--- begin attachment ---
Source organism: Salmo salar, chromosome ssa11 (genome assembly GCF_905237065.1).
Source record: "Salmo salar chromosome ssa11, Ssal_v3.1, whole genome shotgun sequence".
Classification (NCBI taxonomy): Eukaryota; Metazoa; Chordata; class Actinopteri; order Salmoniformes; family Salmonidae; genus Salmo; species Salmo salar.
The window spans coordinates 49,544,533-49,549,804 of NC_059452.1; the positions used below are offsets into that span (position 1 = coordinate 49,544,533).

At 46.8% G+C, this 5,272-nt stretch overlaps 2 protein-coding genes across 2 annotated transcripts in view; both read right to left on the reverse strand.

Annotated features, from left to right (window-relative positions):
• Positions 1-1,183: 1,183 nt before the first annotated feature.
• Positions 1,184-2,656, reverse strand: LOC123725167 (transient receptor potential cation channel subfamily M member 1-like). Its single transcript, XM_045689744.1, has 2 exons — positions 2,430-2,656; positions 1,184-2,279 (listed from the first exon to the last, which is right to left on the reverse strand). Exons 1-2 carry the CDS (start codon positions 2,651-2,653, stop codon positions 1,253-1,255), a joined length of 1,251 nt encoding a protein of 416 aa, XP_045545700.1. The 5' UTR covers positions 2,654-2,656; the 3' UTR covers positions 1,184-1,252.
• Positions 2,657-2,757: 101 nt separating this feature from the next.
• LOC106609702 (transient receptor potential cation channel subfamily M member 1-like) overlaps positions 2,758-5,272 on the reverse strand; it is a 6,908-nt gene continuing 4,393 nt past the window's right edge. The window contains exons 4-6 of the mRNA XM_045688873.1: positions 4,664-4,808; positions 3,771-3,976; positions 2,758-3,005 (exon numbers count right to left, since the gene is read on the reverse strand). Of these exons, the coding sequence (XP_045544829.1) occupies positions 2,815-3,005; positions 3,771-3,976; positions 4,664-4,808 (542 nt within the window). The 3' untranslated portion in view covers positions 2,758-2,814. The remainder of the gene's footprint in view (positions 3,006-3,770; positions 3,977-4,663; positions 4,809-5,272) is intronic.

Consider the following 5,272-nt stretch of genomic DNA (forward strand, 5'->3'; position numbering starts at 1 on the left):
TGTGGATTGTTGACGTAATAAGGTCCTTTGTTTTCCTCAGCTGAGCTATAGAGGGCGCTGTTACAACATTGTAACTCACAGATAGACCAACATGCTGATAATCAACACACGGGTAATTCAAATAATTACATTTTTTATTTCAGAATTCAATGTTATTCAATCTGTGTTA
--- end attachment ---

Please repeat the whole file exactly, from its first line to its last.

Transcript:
Source organism: Salmo salar, chromosome ssa11 (genome assembly GCF_905237065.1).
Source record: "Salmo salar chromosome ssa11, Ssal_v3.1, whole genome shotgun sequence".
Classification (NCBI taxonomy): Eukaryota; Metazoa; Chordata; class Actinopteri; order Salmoniformes; family Salmonidae; genus Salmo; species Salmo salar.
The window spans coordinates 49,544,533-49,549,804 of NC_059452.1; the positions used below are offsets into that span (position 1 = coordinate 49,544,533).

At 46.8% G+C, this 5,272-nt stretch overlaps 2 protein-coding genes across 2 annotated transcripts in view; both read right to left on the reverse strand.

Annotated features, from left to right (window-relative positions):
• Positions 1-1,183: 1,183 nt before the first annotated feature.
• Positions 1,184-2,656, reverse strand: LOC123725167 (transient receptor potential cation channel subfamily M member 1-like). Its single transcript, XM_045689744.1, has 2 exons — positions 2,430-2,656; positions 1,184-2,279 (listed from the first exon to the last, which is right to left on the reverse strand). Exons 1-2 carry the CDS (start codon positions 2,651-2,653, stop codon positions 1,253-1,255), a joined length of 1,251 nt encoding a protein of 416 aa, XP_045545700.1. The 5' UTR covers positions 2,654-2,656; the 3' UTR covers positions 1,184-1,252.
• Positions 2,657-2,757: 101 nt separating this feature from the next.
• LOC106609702 (transient receptor potential cation channel subfamily M member 1-like) overlaps positions 2,758-5,272 on the reverse strand; it is a 6,908-nt gene continuing 4,393 nt past the window's right edge. The window contains exons 4-6 of the mRNA XM_045688873.1: positions 4,664-4,808; positions 3,771-3,976; positions 2,758-3,005 (exon numbers count right to left, since the gene is read on the reverse strand). Of these exons, the coding sequence (XP_045544829.1) occupies positions 2,815-3,005; positions 3,771-3,976; positions 4,664-4,808 (542 nt within the window). The 3' untranslated portion in view covers positions 2,758-2,814. The remainder of the gene's footprint in view (positions 3,006-3,770; positions 3,977-4,663; positions 4,809-5,272) is intronic.

Consider the following 5,272-nt stretch of genomic DNA (forward strand, 5'->3'; position numbering starts at 1 on the left):
TGTGGATTGTTGACGTAATAAGGTCCTTTGTTTTCCTCAGCTGAGCTATAGAGGGCGCTGTTACAACATTGTAACTCACAGATAGACCAACATGCTGATAATCAACACACGGGTAATTCAAATAATTACATTTTTTATTTCAGAATTCAATGTTATTCAATCTGTGTTA